Levin: The New Generation Of WWE Women Are Not Divas

Bayley, Sasha Banks, Charlotte, and company have ditched the "Divas" title. So should Vince McMahon.

Maybe Stephanie McMahon Levesque’s image of the women who make up the Divas Division is a bit skewed. They are wrestlers, athletes, and some of the best talent the company has had since the time of Lita and Trish Stratus. They are young, hungry, and more than anything, they don’t want to be taken lightly or portrayed anything more as professional wrestlers.

By definition, a diva is someone who is a prima dona; a flashy entertainer; someone who needs special attention. I assure you these women are not Kardashian-like in nature and have worked hard to get to the top of the mountain. Charlotte, Paige, Becky Lynch, and Sasha Banks—along with their other colleagues—would rather slap the taste out of the mouth of someone who thinks they are a spoiled sort (read into that, Greg Valentine) as they have taken lumps and bumps just like their male counterparts.

The term is downright insulting, so much that some of the women in the company want to stamp out the notion of being categorized as something other than wrestlers by bringing back the WWE Women’s Championship belt.

It’s something that should have happened long ago.

Bayley, Banks, and Charlotte have all taken to their Twitter accounts and have acquiesced about making the title about wrestling—not the connotation of lip gloss, finely manicured fingers, and glamour over athletic ability. If the women want to be taken seriously in WWE, then the company must eliminate the monikers and preach the importance of in-ring technique, feuds within the group, and placing more emphasis on singles matches instead of the 6-Woman Tag Team matches and three-member factions.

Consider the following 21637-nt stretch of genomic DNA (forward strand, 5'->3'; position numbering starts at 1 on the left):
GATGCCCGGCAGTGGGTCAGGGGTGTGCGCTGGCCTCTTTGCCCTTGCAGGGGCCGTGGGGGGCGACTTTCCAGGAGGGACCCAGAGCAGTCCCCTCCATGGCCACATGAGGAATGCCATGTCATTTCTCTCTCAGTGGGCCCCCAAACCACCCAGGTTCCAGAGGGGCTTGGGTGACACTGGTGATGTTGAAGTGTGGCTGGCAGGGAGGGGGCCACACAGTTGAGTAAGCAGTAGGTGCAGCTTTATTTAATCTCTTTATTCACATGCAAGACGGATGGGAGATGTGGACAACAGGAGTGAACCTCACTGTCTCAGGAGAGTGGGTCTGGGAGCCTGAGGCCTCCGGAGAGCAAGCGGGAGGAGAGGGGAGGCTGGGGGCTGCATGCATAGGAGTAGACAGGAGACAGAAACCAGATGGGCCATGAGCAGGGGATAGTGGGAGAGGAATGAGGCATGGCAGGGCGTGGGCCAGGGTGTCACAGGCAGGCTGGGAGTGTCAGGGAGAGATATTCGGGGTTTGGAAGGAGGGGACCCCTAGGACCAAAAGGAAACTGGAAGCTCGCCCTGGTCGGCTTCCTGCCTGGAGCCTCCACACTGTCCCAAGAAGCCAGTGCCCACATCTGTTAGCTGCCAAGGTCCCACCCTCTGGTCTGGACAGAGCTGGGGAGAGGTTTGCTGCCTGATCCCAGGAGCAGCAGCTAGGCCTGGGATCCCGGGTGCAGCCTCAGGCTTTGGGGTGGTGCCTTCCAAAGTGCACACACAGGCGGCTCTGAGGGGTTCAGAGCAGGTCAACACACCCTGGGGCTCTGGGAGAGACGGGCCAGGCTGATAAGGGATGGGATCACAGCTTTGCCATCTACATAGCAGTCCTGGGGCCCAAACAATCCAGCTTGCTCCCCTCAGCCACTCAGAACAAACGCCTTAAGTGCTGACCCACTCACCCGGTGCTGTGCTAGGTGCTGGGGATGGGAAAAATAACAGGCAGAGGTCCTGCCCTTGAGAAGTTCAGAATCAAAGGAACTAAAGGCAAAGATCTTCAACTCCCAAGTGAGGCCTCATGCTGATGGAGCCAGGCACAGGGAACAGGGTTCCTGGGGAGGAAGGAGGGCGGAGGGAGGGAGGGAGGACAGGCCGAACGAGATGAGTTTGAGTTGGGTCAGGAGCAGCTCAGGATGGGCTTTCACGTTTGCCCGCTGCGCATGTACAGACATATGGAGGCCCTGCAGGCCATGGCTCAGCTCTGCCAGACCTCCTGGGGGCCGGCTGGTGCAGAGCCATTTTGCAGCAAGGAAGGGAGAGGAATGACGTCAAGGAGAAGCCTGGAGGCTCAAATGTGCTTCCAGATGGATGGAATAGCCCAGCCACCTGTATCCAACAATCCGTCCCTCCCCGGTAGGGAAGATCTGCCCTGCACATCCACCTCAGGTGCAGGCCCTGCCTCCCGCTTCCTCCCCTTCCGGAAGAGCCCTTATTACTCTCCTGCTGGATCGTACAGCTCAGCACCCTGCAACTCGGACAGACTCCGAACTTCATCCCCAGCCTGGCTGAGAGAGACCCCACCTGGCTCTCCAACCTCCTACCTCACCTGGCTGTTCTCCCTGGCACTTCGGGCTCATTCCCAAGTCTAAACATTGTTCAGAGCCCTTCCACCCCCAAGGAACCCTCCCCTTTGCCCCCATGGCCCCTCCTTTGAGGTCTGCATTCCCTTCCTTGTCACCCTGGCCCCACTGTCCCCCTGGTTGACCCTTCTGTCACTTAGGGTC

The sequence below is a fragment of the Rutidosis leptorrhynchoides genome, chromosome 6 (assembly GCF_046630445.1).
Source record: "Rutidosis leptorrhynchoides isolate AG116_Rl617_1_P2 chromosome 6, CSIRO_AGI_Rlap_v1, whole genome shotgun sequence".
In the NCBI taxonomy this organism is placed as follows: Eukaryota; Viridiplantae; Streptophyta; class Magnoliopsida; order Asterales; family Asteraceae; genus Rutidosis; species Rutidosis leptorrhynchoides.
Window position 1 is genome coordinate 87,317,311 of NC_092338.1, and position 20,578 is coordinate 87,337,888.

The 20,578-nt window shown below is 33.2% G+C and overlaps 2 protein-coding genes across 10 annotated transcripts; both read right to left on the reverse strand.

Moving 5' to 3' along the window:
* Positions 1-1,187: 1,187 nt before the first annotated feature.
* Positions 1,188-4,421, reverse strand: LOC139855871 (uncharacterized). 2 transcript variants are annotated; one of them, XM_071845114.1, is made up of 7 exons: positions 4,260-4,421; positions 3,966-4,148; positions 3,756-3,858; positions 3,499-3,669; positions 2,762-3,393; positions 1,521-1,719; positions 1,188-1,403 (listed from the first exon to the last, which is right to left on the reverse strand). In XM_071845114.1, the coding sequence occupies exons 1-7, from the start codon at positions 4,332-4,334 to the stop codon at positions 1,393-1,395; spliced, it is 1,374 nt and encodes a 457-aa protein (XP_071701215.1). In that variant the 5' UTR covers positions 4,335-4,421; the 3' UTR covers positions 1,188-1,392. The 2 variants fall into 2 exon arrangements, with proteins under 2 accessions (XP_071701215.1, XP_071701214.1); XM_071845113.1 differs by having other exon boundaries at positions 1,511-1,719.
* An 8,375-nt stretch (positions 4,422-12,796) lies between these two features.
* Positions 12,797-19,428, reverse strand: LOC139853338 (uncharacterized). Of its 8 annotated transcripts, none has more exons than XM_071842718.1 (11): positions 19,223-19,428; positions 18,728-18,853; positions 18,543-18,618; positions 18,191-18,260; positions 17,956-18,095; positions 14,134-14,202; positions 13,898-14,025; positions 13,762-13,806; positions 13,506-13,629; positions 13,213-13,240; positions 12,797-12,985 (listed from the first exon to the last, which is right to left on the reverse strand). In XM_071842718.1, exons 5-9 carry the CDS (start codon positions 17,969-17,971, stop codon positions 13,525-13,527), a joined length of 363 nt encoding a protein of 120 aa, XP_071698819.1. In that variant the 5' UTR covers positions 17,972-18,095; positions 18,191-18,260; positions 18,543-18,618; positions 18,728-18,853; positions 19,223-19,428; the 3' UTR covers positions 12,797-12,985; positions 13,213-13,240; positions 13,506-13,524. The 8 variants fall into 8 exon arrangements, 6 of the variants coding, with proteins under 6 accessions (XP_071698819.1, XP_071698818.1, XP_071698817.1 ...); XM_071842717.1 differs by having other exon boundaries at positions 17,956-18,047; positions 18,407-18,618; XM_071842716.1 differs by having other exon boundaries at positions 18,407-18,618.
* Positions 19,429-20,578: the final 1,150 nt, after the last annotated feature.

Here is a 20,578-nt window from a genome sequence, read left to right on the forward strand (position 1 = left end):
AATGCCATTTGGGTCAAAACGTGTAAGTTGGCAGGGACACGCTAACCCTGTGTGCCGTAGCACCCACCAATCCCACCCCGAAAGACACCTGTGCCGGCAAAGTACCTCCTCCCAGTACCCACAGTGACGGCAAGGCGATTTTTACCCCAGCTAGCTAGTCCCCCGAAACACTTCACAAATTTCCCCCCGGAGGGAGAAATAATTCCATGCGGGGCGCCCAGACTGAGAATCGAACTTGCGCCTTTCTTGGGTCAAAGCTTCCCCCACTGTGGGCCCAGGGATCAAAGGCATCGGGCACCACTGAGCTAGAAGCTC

My hope is this simple: treat the women as the company would me—helping them to get over and taking the newest feud between current champion Charlotte and Paige and build heat around it and its supporting cast.

Jim Ross spoke openly about the need to bring back the Women’s Title. “Chances are better now than they seemingly ever have been. It all depends on the storylines and how well the women improve their in-ring presentations and their overall game,” he explained in a post on J.R.’s Blog.

He’s right with all aspects pertaining to the women in the ring. Image is everything. This isn’t about lingerie matches, pillow fights, or even hookers and heels. It’s about the women getting in the ring, much like Gail Kim and Mickie James do, and give their all. WWE has always been a step behind TNA in its presentation of women in wrestling, where Vince McMahon has used females more as objects than a major part of the storyline.

This is now changing with Charlotte—Ric Flair’s daughter—proving to be possibly the best female athlete to come into the business in some time. Lynch, Banks, Paige, Naomi, and Bayley all show off ability as much as sex appeal, which balances the core existence that once ruled the division (take any one of the Divas in the company three years ago, sans AJ Lee).

Putting a new spin on the women in the company is the right direction to move in. Bringing back the Women’s Championship will more than make the division viable and believable.

More than anything, it would give respect and credit to the work these new stars have already done to break down stereotypes that have existed as long as Vince McMahon has been promoting them.

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